Mother Jones blogger Kevin Drum gets into a snit with modern Aasimovians over one of the nerdiest arguments ever: will smart robots lead us all to a paradise of plenty, or to a hellhole of poverty and misery?  The trouble with these discussions is that it is hard for many to get past the nerdy veneer (yeah, it does kind of smell like one of those "Superman vs. Batman" discussions the stoner comic book kids used to have). 

But you should get past it if you can, because it leads to some fantastically interesting and meaningful stuff.  The great thing about older science fiction (Aasimov, Arthur C. Clarke, Philip K. Dick, etc.) is that it used science and technology as a platform for discussion of meaningful questions about human nature and society.  This genre was premised on the recognition that the human condition is eternal, and that scientific and technological advancement are simply a new vehicle for the age-old questions of how we deal with the corrupting influence of power and greed.

Of late, however, in our present age of digital triumphalism, technologists seem to believe that they have created something entirely new that should not be bound by old-thought conventions.  [Antitrust law? Pah! Those silly old rules don't apply to us!]  To my mind, this is a dangerous way of thinking.  In terms of intellectual and moral capacity, we have not changed significantly in the last 50,000 years (I often remember my Earth Sciences teacher doing a lesson on the nature of geologic time, driving home the point that modern humans are really pretty new and that 50,000 years is not a long period of time.  He showed a slide of some cavemen dressed in furs and said, "any one of these guys could have gone to Dartmouth."  True dat.)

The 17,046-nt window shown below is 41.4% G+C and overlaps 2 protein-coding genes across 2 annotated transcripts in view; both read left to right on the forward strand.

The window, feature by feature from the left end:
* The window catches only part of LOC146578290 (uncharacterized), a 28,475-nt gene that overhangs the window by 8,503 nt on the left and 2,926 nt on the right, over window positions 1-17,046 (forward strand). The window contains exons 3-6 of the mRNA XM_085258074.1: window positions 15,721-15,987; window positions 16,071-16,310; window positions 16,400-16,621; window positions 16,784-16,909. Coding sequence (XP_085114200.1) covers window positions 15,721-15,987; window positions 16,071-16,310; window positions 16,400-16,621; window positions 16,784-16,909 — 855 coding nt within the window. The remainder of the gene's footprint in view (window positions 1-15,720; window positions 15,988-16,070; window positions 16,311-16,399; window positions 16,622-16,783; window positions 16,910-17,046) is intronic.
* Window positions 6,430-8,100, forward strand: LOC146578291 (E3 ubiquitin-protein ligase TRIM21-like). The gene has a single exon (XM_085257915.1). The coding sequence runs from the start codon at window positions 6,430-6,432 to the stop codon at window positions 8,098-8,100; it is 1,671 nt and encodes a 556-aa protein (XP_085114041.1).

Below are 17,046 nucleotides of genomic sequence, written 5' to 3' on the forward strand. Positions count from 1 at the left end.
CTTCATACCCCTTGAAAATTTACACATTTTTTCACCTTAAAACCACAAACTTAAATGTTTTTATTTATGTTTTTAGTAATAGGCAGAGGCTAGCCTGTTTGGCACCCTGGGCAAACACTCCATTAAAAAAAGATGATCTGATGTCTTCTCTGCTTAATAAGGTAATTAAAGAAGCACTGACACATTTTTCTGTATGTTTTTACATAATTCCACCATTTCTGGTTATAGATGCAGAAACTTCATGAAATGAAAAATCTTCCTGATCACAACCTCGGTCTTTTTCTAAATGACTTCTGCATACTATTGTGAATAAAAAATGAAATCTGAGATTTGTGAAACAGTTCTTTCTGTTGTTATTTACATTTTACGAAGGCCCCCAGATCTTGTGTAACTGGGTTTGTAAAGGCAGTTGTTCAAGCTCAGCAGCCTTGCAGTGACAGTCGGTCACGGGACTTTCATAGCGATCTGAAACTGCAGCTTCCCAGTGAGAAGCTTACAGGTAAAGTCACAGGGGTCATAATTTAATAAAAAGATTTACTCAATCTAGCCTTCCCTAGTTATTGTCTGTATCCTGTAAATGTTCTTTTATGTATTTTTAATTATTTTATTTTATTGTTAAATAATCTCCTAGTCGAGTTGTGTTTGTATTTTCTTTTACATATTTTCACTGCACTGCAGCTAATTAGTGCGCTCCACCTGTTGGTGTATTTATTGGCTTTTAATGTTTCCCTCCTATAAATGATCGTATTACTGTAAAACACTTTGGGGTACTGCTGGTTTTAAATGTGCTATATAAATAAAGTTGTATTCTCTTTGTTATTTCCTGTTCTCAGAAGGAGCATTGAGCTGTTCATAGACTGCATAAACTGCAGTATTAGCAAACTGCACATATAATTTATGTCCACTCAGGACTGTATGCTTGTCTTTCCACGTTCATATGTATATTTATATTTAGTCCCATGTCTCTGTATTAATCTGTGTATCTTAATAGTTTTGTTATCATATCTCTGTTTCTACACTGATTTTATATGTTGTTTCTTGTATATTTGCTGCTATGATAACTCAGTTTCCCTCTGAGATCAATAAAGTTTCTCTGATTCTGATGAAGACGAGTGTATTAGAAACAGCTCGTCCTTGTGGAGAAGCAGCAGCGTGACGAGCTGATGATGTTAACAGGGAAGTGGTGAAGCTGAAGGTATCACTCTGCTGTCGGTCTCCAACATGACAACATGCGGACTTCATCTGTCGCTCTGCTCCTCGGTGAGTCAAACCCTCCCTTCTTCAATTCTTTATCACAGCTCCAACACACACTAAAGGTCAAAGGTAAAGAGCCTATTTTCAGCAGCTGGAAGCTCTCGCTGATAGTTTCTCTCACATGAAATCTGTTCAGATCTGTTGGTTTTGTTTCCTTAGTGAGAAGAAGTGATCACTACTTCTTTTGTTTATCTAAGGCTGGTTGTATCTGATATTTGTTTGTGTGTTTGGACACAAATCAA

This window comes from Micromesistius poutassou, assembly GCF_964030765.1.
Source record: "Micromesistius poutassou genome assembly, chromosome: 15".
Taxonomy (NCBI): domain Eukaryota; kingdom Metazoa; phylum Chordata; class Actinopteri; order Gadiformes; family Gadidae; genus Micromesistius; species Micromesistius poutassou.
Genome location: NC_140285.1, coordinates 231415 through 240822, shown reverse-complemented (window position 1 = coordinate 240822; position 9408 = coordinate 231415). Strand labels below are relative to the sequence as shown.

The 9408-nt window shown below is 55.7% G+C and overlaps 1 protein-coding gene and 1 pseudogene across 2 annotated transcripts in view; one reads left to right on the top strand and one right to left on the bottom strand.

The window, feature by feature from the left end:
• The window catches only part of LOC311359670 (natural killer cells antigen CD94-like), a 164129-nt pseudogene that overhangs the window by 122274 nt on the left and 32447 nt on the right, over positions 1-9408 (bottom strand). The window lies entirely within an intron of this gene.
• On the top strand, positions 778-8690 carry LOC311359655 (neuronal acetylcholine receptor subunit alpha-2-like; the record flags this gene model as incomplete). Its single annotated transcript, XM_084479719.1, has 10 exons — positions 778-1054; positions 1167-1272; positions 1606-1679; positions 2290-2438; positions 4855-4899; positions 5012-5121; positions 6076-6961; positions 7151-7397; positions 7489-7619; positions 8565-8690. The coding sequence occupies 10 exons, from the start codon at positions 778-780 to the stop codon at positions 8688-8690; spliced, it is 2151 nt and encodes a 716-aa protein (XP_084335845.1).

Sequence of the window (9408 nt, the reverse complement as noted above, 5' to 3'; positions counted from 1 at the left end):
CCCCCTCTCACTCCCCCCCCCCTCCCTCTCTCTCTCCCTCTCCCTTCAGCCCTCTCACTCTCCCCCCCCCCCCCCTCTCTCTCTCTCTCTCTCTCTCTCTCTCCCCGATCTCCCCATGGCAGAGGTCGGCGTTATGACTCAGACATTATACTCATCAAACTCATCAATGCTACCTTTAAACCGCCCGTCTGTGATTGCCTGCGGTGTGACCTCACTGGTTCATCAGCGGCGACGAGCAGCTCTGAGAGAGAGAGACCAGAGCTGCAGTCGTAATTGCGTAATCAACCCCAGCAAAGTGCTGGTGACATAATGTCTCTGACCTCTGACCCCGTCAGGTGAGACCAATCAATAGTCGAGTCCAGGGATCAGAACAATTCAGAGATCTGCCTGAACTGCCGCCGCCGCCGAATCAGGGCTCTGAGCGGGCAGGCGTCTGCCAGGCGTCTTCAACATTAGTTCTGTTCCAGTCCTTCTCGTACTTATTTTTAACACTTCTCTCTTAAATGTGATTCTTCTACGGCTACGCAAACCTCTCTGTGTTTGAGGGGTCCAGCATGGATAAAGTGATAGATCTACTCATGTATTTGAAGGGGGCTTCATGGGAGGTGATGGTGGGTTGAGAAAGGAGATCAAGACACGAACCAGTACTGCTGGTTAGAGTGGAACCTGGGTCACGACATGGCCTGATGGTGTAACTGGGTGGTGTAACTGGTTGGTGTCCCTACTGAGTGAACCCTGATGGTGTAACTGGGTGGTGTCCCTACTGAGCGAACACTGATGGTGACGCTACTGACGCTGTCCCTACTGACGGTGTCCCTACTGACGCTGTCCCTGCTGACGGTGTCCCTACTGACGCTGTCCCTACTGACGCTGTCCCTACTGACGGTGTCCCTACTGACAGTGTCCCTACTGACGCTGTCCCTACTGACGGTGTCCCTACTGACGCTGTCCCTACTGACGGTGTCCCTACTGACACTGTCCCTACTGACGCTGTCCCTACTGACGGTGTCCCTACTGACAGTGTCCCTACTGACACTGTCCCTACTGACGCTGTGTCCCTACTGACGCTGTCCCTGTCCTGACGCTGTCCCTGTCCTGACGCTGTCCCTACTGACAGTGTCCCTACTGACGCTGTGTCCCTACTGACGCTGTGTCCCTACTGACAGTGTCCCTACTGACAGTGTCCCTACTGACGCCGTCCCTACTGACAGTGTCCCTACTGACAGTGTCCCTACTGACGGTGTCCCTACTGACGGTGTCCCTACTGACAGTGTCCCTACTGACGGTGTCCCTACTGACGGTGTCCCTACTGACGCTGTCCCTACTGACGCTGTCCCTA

The point is only this: scientific and technological advancements necessarily increase the value of capital and decrease the value of labor.  As such, they always raise the possibility of increased economic oppression of the working classes.  The question is whether we have developed social mechanisms that allow us to adjust to the new economic conditions. 

I believe Drum is right to raise the question, and Beeson is wrong to dismiss the problem.  True enough: society adjusted to the techonological displacements of the industrial revolution and we created a prosperity more broadly shared than human society had ever known.  It took decades of terrible violence and social upheaval for this to happen, however, and it was no sure thing.  What will happen now?